Could this study finally help NJ cut property taxes?
TRENTON — State lawmakers want to hire Rutgers University researchers to study efficiency and scaling in the delivery of local government services – but first have to narrow their ambitions, which are bigger than their wallet.
With an election-year eye on reducing property taxes, a proposal that has begun getting attention would have the Edward J. Bloustein School of Planning and Public Policy study what the most efficient scale for delivering services in more than a half-dozen areas.
Those areas include municipal courts, construction code enforcement, fire code enforcement, municipal and county health services, property tax assessments, public works, emergency services such as police, fire and emergency medical response and maybe more.
They’d have a year to get it done and be provided $30,000.
“While we appreciate the intention and opportunity, I can assuredly tell you that all the work being requested could not be accomplished for $30,000,” said Marc Pfeiffer, assistant director of the Bloustein Local Government Research Center.
“A better first step would be an assessment of what services may be suitable for such a study, but we would first recommend that the effort be part of a comprehensive approach to the field,” he said.
The idea is similar to one from the Path to Progress report of two years ago. Pfeiffer said past attempts to come up with service delivery efficiency metrics haven’t succeeded and haven’t found good examples from elsewhere, in part because of inconsistent and unavailable data.
“Our research found that the notion of studying scale of municipal services is a very difficult and daunting one,” Pfeiffer said. “It’s because of the scope of local government services in 565 different places, each with its own needs for services, driven by diverse populations, historical patterns, geographic cost differences like urban vs. rural and how local decisions are made about service needs.”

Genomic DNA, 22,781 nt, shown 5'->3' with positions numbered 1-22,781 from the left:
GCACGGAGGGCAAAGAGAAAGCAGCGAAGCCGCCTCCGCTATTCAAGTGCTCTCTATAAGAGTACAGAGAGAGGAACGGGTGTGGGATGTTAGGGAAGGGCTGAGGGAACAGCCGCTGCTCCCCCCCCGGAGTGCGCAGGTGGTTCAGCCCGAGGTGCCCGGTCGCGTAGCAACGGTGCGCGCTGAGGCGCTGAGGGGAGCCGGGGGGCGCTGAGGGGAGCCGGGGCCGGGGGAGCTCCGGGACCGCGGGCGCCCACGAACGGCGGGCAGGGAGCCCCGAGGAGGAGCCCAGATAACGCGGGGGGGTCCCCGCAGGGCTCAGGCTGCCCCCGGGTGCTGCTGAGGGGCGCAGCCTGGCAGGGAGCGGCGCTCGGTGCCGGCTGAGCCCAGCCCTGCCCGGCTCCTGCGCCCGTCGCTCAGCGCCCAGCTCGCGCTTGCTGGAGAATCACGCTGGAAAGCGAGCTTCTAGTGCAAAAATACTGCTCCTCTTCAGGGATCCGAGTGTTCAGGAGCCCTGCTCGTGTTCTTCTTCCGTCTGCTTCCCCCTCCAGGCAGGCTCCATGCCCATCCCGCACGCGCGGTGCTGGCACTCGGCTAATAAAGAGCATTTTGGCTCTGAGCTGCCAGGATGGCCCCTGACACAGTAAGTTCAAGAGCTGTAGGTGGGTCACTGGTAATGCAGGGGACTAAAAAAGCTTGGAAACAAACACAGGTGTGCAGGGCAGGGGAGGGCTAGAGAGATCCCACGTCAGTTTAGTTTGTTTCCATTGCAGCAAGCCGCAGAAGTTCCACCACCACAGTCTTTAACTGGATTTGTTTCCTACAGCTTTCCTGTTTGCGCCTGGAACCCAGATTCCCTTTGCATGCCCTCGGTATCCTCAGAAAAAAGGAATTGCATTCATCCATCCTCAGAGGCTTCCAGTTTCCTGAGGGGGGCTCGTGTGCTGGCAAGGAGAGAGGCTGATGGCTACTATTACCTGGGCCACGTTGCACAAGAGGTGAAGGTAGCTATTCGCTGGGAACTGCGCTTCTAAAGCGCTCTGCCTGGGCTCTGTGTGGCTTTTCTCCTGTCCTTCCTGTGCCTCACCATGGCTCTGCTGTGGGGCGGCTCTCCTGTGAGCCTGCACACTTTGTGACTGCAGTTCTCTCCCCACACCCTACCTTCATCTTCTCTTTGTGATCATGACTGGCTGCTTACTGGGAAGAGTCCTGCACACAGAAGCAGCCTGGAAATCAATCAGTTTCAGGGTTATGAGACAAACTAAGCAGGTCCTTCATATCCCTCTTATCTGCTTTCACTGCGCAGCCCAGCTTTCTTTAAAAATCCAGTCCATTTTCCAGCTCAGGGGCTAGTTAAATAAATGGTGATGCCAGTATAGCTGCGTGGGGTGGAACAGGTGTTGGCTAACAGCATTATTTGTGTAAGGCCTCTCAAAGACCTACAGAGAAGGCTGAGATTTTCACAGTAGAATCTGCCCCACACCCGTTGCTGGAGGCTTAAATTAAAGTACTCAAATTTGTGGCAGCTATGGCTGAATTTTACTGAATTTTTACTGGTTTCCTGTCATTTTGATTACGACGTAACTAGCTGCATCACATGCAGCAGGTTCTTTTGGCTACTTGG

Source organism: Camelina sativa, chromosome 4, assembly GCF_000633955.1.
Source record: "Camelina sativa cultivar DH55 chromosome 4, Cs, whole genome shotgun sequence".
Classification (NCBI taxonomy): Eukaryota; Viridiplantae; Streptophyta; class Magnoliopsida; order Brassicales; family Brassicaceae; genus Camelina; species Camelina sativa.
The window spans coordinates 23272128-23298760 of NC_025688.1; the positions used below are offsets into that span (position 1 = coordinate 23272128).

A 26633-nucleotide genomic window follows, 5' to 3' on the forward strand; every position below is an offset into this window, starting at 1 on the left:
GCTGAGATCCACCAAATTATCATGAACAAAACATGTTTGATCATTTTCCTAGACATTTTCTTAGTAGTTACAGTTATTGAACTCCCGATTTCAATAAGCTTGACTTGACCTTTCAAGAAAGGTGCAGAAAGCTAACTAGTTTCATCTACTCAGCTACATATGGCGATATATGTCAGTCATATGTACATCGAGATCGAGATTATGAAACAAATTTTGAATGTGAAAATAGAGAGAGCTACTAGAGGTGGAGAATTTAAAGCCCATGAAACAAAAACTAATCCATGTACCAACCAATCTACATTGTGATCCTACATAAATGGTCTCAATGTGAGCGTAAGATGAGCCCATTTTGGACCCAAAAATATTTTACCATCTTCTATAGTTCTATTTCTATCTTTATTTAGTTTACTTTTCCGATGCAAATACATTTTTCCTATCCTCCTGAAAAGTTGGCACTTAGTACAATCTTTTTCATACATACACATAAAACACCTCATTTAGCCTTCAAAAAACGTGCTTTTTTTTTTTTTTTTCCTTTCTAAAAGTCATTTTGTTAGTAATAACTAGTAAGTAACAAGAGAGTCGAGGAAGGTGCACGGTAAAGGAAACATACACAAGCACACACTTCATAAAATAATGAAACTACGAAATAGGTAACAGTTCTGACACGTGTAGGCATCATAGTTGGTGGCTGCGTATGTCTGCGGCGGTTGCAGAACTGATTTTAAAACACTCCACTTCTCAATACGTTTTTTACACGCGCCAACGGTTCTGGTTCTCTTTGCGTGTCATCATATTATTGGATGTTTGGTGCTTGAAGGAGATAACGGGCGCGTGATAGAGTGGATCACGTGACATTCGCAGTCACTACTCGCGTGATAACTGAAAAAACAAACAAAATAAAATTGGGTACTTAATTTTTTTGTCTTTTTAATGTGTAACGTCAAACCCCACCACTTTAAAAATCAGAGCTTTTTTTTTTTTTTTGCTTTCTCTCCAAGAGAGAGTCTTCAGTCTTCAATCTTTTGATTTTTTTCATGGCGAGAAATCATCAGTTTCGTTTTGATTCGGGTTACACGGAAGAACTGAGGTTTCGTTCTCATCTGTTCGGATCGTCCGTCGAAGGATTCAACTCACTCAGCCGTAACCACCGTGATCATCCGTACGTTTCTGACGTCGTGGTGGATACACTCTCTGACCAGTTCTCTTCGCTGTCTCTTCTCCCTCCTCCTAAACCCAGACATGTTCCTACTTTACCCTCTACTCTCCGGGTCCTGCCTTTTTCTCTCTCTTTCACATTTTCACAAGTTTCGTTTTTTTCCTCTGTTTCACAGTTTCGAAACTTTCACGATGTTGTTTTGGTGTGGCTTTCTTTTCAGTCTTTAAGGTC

Assemblywoman Shavonda Sumter, D-Passaic, said the bill will be retooled and brought back to the Assembly Community Development and Affairs Committee soon. She said the post-pandemic recovery will be made more difficult with more than 500 municipal codes and regulations for development.
“The dollar amount was too low, and we really want to try to narrow the focus so we can be effective and not just stamp something to say we got it done it done that won’t be effective,” Sumter said.
Christopher Emigholz, vice president of government affairs for the New Jersey Business and Industry Association, said it’s disappointing that more hasn’t happened yet from the Path to Progress study.
“A big chunk of our property taxes are paid by businesses, and many of the taxation complaints that we hear from our business members and that make our business climate difficult is the high property taxes that everybody in our state is dealing with,” Emigholz said. “And so, anything we can do to lower that would be a good thing.”
Emigholz said it’s about not just “cutting taxes, which we do need to do, but it’s about how do we efficiently put money into things that we know are more valuable than wasting it on government excess. I think we do have some of that in the state. And some places we don’t have it. And a study is great to get to the bottom of that and learn more.”
Contact author Michael Symons at firstname.lastname@example.org.